Companies "are building out additional capacity very actively and aggressively" for both the medicinal and recreational markets, Engel said. Organigram’s capacity is 6,000kg annually and will reach 26,000kg annually by the end of 2018, he said, though companies still did not know exactly what they could sell. "We do need clarity very soon from the federal government."

Production cycle

In May, Health Canada pledged to speed up its approval process for applicants seeking a licence to grow marijuana. The agency has been more responsive but it still takes up to a year for a new producer to ramp up production and get product to market, said Cam Mingay, a senior partner at Cassels Brock who follows the industry.

"I don’t know what anyone can do about it — you can’t force the plants to grow faster," he said when asked about a shortage. Approving more companies wouldn’t be a silver bullet. "You could approve 50 more tomorrow, and realistically they could probably be in production by the end of 2018 in any meaningful capacity."

While the government has issued a number of new licences, it may still take 12 months or more for new companies to start ramping up production, said Beacon Securities analyst Vahan Ajamian. The available supply has not kept pace with the growth in medical marijuana patients and it’s unclear what type of products will be available on the legal market in 2018 and the level of taxation, he said.

Rushed timeline

"On July 1, are millions of people going to go online and start buying legally or will there be a slow transition over the next five years from the black market to the legal regulated market?" Ajamian said.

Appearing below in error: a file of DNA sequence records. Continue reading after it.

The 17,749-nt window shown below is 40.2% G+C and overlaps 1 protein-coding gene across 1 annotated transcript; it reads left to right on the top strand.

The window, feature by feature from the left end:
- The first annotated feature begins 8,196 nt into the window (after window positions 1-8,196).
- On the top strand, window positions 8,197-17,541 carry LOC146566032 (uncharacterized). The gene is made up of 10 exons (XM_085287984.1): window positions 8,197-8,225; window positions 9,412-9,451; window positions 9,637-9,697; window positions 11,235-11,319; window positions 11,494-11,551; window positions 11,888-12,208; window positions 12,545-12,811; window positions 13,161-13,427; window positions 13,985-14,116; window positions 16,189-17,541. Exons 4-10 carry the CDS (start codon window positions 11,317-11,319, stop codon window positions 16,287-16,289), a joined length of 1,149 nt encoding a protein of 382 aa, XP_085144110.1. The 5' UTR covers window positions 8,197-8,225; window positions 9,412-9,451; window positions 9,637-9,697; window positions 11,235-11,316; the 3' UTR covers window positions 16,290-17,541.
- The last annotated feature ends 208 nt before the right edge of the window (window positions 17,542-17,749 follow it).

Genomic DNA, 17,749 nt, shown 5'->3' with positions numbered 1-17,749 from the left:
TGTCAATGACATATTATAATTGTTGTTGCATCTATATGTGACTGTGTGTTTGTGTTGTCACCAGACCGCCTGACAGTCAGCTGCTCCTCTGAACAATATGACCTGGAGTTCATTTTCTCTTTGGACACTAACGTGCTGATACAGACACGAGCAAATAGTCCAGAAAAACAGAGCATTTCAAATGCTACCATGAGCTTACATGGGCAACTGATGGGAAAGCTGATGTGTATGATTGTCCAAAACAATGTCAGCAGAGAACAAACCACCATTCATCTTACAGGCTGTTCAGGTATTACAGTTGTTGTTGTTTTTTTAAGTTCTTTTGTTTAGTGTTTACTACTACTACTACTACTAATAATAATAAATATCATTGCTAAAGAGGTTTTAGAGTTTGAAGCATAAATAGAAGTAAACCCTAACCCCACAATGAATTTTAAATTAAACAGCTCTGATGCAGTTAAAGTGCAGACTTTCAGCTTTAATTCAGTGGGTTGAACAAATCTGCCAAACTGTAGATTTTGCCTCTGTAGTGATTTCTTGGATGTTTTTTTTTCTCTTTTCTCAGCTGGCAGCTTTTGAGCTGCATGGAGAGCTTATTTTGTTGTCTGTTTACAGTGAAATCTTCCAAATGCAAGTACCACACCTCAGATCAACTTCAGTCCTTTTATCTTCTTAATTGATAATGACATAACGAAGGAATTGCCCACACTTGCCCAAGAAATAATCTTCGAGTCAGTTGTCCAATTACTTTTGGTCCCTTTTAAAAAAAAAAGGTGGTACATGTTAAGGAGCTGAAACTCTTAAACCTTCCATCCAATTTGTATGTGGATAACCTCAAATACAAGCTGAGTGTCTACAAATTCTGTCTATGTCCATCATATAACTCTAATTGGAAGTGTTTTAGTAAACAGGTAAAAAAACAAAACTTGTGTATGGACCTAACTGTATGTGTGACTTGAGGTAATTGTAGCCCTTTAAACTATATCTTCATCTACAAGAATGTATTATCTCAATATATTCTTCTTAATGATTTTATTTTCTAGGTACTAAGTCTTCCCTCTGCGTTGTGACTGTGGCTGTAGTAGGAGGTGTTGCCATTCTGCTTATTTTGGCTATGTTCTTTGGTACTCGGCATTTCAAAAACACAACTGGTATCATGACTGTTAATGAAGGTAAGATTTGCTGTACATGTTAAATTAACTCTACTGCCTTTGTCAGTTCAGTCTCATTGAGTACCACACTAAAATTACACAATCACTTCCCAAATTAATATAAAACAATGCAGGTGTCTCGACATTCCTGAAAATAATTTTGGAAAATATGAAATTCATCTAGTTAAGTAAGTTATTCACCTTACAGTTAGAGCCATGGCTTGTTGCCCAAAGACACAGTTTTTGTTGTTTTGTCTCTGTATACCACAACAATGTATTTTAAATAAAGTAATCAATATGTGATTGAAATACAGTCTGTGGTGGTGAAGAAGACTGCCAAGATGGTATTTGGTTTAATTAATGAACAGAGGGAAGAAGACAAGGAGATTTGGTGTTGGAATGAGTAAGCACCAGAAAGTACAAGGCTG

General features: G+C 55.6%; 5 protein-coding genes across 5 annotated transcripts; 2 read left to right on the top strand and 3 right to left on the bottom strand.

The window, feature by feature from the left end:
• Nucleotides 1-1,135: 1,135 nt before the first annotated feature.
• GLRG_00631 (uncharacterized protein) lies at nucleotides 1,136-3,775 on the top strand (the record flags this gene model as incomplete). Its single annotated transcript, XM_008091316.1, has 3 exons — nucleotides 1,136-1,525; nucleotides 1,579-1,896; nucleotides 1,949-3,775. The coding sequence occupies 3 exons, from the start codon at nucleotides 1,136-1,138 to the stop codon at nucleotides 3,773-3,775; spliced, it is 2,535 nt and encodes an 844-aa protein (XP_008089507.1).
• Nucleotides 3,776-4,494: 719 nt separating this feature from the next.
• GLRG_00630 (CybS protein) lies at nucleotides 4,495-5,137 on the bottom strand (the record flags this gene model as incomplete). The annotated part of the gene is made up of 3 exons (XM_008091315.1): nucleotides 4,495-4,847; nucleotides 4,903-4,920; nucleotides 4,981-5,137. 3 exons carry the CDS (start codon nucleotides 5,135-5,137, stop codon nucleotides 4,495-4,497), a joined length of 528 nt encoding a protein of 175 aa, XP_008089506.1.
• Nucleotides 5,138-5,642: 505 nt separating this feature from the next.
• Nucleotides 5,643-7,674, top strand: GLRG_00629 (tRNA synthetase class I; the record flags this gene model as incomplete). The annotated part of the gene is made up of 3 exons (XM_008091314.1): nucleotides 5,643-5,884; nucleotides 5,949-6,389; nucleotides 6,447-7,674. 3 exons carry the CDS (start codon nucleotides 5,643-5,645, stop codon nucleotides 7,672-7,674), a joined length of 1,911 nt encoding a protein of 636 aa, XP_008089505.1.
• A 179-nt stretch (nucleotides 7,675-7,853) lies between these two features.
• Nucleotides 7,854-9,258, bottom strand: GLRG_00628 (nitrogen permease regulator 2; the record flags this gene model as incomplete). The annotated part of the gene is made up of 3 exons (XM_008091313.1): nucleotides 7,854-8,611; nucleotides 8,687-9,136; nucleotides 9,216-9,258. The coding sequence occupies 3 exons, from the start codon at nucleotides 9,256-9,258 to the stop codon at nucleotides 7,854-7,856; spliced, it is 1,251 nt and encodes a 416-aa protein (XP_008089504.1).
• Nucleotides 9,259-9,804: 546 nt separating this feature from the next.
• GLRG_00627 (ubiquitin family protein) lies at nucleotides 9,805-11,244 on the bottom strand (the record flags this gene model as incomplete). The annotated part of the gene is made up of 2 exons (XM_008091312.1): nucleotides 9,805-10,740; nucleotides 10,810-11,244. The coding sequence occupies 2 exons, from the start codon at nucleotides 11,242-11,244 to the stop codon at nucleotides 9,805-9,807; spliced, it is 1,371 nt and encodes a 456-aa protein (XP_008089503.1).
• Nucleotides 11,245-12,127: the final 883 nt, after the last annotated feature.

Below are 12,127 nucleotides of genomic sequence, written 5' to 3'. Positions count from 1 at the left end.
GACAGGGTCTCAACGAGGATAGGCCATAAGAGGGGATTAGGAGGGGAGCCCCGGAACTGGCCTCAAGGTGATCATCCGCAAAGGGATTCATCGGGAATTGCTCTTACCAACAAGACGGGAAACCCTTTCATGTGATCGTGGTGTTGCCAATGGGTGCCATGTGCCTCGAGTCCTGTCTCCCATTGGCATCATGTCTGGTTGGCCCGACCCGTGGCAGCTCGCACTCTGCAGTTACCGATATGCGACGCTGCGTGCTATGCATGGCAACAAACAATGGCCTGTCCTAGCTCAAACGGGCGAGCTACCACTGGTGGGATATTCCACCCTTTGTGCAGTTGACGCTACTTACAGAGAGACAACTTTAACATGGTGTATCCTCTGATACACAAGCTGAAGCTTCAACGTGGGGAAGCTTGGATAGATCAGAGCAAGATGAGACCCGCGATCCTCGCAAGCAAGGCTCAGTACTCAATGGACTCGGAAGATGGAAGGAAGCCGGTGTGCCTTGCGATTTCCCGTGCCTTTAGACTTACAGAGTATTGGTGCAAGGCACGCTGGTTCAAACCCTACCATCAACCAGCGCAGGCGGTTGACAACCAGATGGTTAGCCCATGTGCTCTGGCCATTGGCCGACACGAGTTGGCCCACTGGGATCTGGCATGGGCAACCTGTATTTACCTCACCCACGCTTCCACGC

Manitoba finance minister Cameron Friesen has expressed concern about the timeline, saying it is too rushed to implement a legal market for recreational marijuana by July 2018. Sousa said his government had no problem with the implementation date — which sets up the marijuana regime to kick in sometime around an election in 2018 in the province. Ontario is eyeing a number of options for setting up retail sales, Sousa said, though he acknowledged other provinces were at different stages.

"What we want is to basically be sure that all of Canada is able to implement and distribute at the same time," he said. "I think some provinces are still trying to come to grips with how to get it done."

With Erik Hertzberg

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by papapuff » Fri Jun 23, 2017 11:57 am

'Cannabis lounges' included as part of proposed Edmonton bylaw change

City looking at 'proactive' steps prior to July 2018 legalization of marijuana

By Michelle Bellefontaine, CBC News Posted: Jun 23, 2017